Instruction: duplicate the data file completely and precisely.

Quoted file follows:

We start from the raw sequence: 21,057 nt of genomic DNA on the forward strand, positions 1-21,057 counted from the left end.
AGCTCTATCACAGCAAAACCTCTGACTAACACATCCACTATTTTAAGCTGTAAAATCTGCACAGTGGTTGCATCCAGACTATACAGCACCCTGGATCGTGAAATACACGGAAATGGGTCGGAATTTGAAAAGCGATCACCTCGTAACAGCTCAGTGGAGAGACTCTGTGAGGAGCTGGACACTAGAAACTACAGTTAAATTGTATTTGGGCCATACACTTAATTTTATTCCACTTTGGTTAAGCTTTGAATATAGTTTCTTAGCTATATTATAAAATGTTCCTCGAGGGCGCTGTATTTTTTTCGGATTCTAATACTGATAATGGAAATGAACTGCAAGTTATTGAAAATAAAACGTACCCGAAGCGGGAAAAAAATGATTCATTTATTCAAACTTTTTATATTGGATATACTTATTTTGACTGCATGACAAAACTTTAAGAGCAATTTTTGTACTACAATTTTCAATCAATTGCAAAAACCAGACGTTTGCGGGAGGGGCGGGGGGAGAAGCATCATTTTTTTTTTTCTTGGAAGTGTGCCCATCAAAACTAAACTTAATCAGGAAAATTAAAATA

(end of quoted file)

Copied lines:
We start from the raw sequence: 21,057 nt of genomic DNA on the forward strand, positions 1-21,057 counted from the left end.
AGCTCTATCACAGCAAAACCTCTGACTAACACATCCACTATTTTAAGCTGTAAAATCTGCACAGTGGTTGCATCCAGACTATACAGCACCCTGGATCGTGAAATACACGGAAATGGGTCGGAATTTGAAAAGCGATCACCTCGTAACAGCTCAGTGGAGAGACTCTGTGAGGAGCTGGACACTAGAAACTACAGTTAAATTGTATTTGGGCCATACACTTAATTTTATTCCACTTTGGTTAAGCTTTGAATATAGTTTCTTAGCTATATTATAAAATGTTCCTCGAGGGCGCTGTATTTTTTTCGGATTCTAATACTGATAATGGAAATGAACTGCAAGTTATTGAAAATAAAACGTACCCGAAGCGGGAAAAAAATGATTCATTTATTCAAACTTTTTATATTGGATATACTTATTTTGACTGCATGACAAAACTTTAAGAGCAATTTTTGTACTACAATTTTCAATCAATTGCAAAAACCAGACGTTTGCGGGAGGGGCGGGGGGAGAAGCATCATTTTTTTTTTTCTTGGAAGTGTGCCCATCAAAACTAAACTTAATCAGGAAAATTAAAATA